Flushing a water heater is an important part of basic household maintenance, as discussed in the article How to Flush or Drain a Water Heater. Unfortunately, sometimes a water heater’s drain valve becomes so clogged with mineral deposits that it must be replaced. Here we show you how to replace it, step-by-step.
You’ll need a replacement water heater drain valve, which you can buy in a hardware store or online for about $8. The most conventional size is 3/4-inch.
Unless you can empty the water heater first, replacing its drain valve raises the possibility of flooding your basement unless there is a floor drain nearby. In most cases, it will involve having a helper use buckets to collect and dump water that is pouring from the water heater while you’re extracting and replacing the valve.
Once you’re ready to begin the valve replacement, have a helper on hand to catch water in a bucket while you remove and replace the valve. And be prepared to get wet. But before this stage, you’ll need to let the water cool and, if possible, partly drain the tank through hot water faucets in the house.
1Shut off the valve on cold water supply pipe that fills the water heater so that it won’t refill as you drain-off its contents. Then turn off the circuit breaker of an electric water heater or the gas valve of a gas water heater so the water won’t reheat. Use hot water at faucets and tubs in the house as long as it’s available. Allow the water in the water heater to cool down to a safe temperature—this may take a full day.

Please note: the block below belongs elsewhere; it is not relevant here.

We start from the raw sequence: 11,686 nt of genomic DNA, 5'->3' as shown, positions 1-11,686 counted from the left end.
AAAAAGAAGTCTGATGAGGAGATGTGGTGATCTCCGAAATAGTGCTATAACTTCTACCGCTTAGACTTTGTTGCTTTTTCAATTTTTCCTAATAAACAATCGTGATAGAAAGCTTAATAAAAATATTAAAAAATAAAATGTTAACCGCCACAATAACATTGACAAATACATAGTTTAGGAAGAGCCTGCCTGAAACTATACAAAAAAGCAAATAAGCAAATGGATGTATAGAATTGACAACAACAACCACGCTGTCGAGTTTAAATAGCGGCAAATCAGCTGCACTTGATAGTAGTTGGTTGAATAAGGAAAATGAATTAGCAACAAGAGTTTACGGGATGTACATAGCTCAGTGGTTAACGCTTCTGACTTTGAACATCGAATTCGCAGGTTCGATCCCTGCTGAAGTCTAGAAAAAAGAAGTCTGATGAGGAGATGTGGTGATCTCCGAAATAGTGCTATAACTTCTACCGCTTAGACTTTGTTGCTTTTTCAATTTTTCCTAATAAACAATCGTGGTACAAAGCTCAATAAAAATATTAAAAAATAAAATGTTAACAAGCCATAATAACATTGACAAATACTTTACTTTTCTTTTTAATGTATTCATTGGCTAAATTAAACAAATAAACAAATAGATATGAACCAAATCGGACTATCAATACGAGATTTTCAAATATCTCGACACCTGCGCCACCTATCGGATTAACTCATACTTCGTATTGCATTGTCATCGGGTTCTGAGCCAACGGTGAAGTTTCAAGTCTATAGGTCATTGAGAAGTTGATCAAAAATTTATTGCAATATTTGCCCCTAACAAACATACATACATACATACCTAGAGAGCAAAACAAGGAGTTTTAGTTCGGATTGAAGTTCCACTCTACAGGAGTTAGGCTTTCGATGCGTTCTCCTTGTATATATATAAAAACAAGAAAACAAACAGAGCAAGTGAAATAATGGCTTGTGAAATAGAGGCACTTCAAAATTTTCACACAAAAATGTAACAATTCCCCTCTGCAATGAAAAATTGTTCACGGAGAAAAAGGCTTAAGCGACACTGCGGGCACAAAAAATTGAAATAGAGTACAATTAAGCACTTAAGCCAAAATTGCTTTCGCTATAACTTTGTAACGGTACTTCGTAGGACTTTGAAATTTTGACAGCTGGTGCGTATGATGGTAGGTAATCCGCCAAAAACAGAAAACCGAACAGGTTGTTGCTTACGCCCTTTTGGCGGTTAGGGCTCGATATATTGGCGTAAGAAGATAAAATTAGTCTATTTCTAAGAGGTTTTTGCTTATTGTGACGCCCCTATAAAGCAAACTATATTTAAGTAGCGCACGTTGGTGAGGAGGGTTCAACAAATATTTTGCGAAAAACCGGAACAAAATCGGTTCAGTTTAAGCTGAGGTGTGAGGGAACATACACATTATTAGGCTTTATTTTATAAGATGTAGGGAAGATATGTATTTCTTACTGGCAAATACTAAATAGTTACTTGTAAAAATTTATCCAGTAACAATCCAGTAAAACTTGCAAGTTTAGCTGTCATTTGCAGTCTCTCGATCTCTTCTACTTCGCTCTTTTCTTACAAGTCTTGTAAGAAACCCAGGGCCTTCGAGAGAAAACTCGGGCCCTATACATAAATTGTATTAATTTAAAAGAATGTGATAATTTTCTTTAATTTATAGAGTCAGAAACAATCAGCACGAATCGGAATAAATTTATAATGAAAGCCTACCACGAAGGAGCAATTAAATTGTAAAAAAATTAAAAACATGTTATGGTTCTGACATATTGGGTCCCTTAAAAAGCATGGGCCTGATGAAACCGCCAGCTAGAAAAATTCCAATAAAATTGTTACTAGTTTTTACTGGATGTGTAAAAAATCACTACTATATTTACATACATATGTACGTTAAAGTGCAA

You’ll want to have two buckets, a pipe wrench, screwdriver, and the replacement valve on hand before you begin the work. Wrap the threads of the replacement valve with pipe-wrap (Teflon®) tape so it’s ready to install. Wear leather-palm gloves and have your helper and plenty of rags ready to go.
2Using a pipe wrench, unscrew the valve from the tank, turning it counterclockwise. As it loosens, it will begin to leak, then spray, and eventually pour warm (or hot) water! This is when your helper can catch water in buckets as you work. Remove the valve entirely.
3If mineral deposits are plentiful in the tank, they may jamb the drain hole as the water pours out. Stick a screwdriver into the hole and move it around to break-up deposits. If deposits are severe, you’ll need to drain the entire tank this way.
4When the water begins to run clear of deposits, insert the new drain valve in the hole and screw it in until it is snug, pointing down, and not leaking.
5Open and close the new drain valve to test it. Shut off the drain valve. If you’ve opened the water heater’s pressure-release valve or any hot water faucets, close those, too. Then open the water supply valve to refill the tank.
6Turn the circuit breaker back on for an electric water heater or open the gas valve and relight the pilot (or use the electronic ignition) to restart a gas water heater, per the water heater’s instructions.
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